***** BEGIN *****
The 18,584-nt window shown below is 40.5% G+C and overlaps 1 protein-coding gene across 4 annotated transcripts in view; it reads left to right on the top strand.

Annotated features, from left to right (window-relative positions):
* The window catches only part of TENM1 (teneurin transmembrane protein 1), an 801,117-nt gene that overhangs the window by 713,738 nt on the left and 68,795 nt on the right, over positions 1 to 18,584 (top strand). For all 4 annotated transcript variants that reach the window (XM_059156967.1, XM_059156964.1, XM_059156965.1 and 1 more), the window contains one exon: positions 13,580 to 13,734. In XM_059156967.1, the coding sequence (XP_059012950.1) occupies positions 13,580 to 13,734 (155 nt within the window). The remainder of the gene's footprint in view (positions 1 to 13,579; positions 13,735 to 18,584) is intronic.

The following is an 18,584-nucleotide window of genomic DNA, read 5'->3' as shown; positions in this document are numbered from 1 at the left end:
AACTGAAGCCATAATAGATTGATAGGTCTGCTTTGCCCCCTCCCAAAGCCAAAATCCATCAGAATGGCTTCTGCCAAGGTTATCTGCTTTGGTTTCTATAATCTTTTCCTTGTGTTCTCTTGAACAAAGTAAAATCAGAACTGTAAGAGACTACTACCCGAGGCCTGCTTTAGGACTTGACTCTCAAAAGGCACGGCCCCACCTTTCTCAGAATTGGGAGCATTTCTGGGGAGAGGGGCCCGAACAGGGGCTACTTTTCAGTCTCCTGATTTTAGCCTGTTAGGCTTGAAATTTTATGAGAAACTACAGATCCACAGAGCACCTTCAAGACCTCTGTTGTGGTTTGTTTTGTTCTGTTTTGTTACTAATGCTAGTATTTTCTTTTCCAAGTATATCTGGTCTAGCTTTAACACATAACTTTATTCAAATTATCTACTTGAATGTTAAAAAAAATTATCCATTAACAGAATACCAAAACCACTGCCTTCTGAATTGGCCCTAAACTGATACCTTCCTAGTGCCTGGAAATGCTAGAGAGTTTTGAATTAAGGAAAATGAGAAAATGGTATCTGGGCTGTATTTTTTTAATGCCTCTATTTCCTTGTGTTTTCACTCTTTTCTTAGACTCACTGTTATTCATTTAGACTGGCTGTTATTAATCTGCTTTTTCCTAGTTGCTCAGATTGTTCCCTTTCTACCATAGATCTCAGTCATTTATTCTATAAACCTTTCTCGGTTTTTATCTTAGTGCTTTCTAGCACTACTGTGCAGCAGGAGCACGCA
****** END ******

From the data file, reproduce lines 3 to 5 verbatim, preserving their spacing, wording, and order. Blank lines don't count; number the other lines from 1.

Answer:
* The window catches only part of TENM1 (teneurin transmembrane protein 1), an 801,117-nt gene that overhangs the window by 713,738 nt on the left and 68,795 nt on the right, over positions 1 to 18,584 (top strand). For all 4 annotated transcript variants that reach the window (XM_059156967.1, XM_059156964.1, XM_059156965.1 and 1 more), the window contains one exon: positions 13,580 to 13,734. In XM_059156967.1, the coding sequence (XP_059012950.1) occupies positions 13,580 to 13,734 (155 nt within the window). The remainder of the gene's footprint in view (positions 1 to 13,579; positions 13,735 to 18,584) is intronic.

The following is an 18,584-nucleotide window of genomic DNA, read 5'->3' as shown; positions in this document are numbered from 1 at the left end:
AACTGAAGCCATAATAGATTGATAGGTCTGCTTTGCCCCCTCCCAAAGCCAAAATCCATCAGAATGGCTTCTGCCAAGGTTATCTGCTTTGGTTTCTATAATCTTTTCCTTGTGTTCTCTTGAACAAAGTAAAATCAGAACTGTAAGAGACTACTACCCGAGGCCTGCTTTAGGACTTGACTCTCAAAAGGCACGGCCCCACCTTTCTCAGAATTGGGAGCATTTCTGGGGAGAGGGGCCCGAACAGGGGCTACTTTTCAGTCTCCTGATTTTAGCCTGTTAGGCTTGAAATTTTATGAGAAACTACAGATCCACAGAGCACCTTCAAGACCTCTGTTGTGGTTTGTTTTGTTCTGTTTTGTTACTAATGCTAGTATTTTCTTTTCCAAGTATATCTGGTCTAGCTTTAACACATAACTTTATTCAAATTATCTACTTGAATGTTAAAAAAAATTATCCATTAACAGAATACCAAAACCACTGCCTTCTGAATTGGCCCTAAACTGATACCTTCCTAGTGCCTGGAAATGCTAGAGAGTTTTGAATTAAGGAAAATGAGAAAATGGTATCTGGGCTGTATTTTTTTAATGCCTCTATTTCCTTGTGTTTTCACTCTTTTCTTAGACTCACTGTTATTCATTTAGACTGGCTGTTATTAATCTGCTTTTTCCTAGTTGCTCAGATTGTTCCCTTTCTACCATAGATCTCAGTCATTTATTCTATAAACCTTTCTCGGTTTTTATCTTAGTGCTTTCTAGCACTACTGTGCAGCAGGAGCACGCA